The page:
Zingers the Ringer for US

By Ian HutchinsonMarch 18, 2008, 4:00 pm
Fans attending the Ryder Cup in Louisville this September will get a warm Fuzzy as part of The Cup Experience, a celebration hosted by the city that surrounds the goings-on at Valhalla.
Former Masters and U.S. Open champ Fuzzy Zoeller, who hails from nearby southern Indiana, will do whatever the mayor tells me to do, as festival chair. The Ryder Cup is a tremendous, tremendous golf tournament, said Zoeller.
Where else are you going to find 24 of the greatest players in the world in the prime of their lives? he said, adding the Ryder Cup wont lose any of that prestige due to weird placement between the FedExCup playoffs and the grand finale at the Tour Championship.
The Ryder Cup is still that special thing, said Zoeller. The FedExCup is fine, but Ryder Cup has the stars and stripes on your back. Now, thats big time.
It definitely is big time and will be even more so this year as the guys with the stars and stripes attempt to reverse the disturbing trend that has seen them lose the last three, including identical, lopsided scores of 18 to 9 in 2004 and 2006, and five of the last six in a premier event they once dominated.
The Americans fall from grace has been analyzed and scrutinized and Zoeller, who helped the stars and stripes to a 2-1 record in the 1979, 83 and 85 Ryder Cups, says its impossible to be diplomatic about this turn of events.
Its a fact, said the 10-time PGA TOUR winner, who isnt such a warm Fuzzy when discussing his countrys recent record. He believes that, in a state renowned for the Kentucky Derby, the Americans need their thoroughbreds at full speed throughout the entire 2008 Ryder Cup.
My theory is, I think, weve got our top players, some of them dont want to be there. You know what you ought to do? Its like basketball ' you put them on the bench for awhile, he said in January, adding those players should take a lesson from this years captain Paul Azinger.
Hes a good motivator. I know it means a lot to him. Of course, Nick (Faldo) is going to be a good coach for (the Europeans), but I believe Pauly can do a little boot in the old butt and get these guys to play like theyre supposed to, said Zoeller.
Azinger has already begun making his moves, even before Ryder Cup hype swings into full gear. Using his home field advantage, he has decided that the competition will begin with alternate shot instead of better ball, which has been the case in the last three Ryder Cups.
Its a move that Azinger feels will favor the home side and prevent the Europeans from getting off to a fast start. He is also expected to have a say in how Valhalla is set up in the hopes of favoring the Americans big bombers.
In addition, the Americans will be working off a new points system based on money earnings that will determine eight automatic selections to the team. In the past, 10 players were named automatically and Azinger now has four captains picks instead of the two he would have had in previous years.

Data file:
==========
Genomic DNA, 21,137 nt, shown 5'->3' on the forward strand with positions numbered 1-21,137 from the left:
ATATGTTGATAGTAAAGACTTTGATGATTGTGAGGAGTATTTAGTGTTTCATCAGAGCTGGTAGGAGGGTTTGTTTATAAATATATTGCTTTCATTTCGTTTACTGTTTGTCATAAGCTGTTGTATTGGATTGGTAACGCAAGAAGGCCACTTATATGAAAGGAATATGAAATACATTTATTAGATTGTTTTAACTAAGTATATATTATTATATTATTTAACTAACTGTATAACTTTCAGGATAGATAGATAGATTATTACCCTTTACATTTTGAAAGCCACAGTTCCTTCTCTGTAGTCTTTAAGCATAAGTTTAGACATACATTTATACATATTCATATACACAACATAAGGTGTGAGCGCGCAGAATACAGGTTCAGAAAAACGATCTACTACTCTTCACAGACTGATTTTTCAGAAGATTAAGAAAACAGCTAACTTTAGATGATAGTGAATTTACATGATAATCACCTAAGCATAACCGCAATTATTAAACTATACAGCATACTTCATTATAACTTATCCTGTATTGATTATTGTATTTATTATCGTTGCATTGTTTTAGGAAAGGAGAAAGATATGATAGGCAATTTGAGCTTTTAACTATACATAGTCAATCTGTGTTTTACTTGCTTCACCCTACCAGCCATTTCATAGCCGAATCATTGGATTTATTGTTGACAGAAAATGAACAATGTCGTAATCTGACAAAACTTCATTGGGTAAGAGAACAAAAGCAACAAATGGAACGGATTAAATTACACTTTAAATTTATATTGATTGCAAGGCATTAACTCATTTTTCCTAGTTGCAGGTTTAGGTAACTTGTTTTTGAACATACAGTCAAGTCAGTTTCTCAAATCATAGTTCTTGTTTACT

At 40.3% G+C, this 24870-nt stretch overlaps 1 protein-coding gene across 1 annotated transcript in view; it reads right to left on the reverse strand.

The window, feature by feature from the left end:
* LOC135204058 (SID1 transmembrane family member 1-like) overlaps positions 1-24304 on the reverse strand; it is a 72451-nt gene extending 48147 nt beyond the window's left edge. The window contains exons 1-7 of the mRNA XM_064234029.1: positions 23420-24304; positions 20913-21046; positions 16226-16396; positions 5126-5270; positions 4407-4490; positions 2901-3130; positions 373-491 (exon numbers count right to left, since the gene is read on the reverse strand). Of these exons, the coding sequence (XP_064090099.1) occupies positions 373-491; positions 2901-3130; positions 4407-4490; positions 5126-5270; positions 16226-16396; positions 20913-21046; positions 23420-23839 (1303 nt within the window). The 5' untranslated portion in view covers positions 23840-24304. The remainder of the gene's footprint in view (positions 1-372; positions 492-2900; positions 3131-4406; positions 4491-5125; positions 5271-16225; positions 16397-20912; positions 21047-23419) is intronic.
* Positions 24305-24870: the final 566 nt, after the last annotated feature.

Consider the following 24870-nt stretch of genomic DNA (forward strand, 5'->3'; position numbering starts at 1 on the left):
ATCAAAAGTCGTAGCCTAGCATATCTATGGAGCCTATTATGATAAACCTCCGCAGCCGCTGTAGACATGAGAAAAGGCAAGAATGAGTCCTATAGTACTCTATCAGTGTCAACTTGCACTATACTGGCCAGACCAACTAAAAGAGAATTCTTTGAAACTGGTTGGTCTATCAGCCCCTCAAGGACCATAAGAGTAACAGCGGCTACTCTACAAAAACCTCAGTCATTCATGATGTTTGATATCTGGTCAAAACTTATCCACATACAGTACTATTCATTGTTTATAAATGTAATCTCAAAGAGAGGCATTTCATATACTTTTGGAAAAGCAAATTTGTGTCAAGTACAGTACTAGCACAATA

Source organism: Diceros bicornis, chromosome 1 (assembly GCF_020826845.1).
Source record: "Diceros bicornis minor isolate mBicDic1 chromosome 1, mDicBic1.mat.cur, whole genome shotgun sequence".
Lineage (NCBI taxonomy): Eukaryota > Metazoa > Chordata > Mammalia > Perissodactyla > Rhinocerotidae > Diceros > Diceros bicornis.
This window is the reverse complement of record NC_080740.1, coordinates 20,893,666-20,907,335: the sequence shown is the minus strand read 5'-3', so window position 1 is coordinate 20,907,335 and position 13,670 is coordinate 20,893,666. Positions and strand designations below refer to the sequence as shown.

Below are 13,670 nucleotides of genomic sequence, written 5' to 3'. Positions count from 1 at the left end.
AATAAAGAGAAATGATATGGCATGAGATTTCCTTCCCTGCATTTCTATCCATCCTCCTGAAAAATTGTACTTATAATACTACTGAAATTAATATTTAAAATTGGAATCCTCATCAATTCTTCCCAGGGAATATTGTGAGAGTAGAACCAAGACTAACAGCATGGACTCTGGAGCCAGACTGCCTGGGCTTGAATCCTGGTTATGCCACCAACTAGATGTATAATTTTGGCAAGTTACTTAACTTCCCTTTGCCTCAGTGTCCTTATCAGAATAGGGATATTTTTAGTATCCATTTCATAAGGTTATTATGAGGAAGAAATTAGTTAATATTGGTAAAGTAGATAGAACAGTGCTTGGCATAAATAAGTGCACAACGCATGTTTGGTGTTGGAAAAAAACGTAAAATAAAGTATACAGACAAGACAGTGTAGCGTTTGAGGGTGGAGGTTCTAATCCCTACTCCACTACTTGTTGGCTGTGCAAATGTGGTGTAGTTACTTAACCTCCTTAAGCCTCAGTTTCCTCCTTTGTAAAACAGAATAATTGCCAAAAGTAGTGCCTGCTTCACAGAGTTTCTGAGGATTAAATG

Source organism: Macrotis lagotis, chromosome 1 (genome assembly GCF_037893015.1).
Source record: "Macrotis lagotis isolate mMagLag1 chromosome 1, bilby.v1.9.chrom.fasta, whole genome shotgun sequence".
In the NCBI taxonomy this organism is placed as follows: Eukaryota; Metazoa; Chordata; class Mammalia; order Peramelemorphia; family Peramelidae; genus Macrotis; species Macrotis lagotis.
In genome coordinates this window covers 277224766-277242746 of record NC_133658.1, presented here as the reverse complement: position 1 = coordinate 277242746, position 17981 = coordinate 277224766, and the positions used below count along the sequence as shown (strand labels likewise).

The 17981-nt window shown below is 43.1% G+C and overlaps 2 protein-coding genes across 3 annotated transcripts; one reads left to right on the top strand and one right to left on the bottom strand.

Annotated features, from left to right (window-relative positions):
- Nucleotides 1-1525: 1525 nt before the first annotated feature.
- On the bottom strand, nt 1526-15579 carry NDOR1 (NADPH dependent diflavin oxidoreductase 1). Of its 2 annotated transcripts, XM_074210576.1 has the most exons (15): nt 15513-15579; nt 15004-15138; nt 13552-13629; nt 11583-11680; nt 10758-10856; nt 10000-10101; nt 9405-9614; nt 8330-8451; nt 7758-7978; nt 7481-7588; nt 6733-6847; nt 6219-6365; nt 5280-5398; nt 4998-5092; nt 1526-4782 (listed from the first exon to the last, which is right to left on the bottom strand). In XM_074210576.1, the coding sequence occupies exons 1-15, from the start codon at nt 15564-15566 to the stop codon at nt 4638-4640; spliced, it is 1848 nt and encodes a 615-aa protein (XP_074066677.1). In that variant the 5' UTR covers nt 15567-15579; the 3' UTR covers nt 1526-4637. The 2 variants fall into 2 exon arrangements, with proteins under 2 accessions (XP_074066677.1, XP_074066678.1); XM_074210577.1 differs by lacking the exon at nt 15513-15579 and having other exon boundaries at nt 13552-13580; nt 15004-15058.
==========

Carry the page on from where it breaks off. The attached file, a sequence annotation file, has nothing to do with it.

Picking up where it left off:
The new system opens up the possibility of new blood on the American team. If its the same guys, then I think they are the right guys because I just really think it would be difficult to make this team and not have a really good year, said Azinger at the recent PODS Championship.
If its the same guys, Im more than happy. Im not looking for different faces, but if different faces show up, then thats going to be great, added Azinger, a four-time participant himself.
I think the big question really is going to be after the eight guys are established, who am I going to pick? Am I going to pick the same guys, or am I going to pick other guys? Thats going to really be the question. Im going to pick guys that are hot.
Its those four captains picks that may lead to some familiar names sitting down as Zoeller suggested. Azinger hints he may even raise a few eyebrows in his search for hot players.
I think if some guy wins three tournaments in a row on the Nationwide Tour and his last tournament is the week before the week I pick, I probably will pick him because Im pretty sure that dude is hot said Azinger. Plus, he has his (PGA TOUR) card because if he wins three in a row, he gets his card.
Im looking for anybody that I think is blazing hot.
While the team that will eventually don the stars and stripes is still up in the air, so is the style used by their captain to motivate his players. Will Azinger be hard-nosed or lighthearted?
They might see both. I have no idea, he said. I have no experience being a captain like that. Heck, I have no idea what my personality is going to be like at those matches. I may cellophane everybodys toilet seats before the matches start. I dont know.
Im just going to be myself. I think my emotions, or style, or whatever it is, is just going to be depending on the makeup of the team and the situation.

Email your thoughts to Ian Hutchinson
Toronto Sun Editor's Note: Ian Hutchinson is golf columnist for the Toronto Sun. He is also a frequent contributor to Golf Scene and Golf Canada Magazine, the official magazine of the Royal Canadian Golf Association.
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Own history, grow the game with Open memorabilia auction

By Golf Channel DigitalJuly 18, 2018, 1:00 pm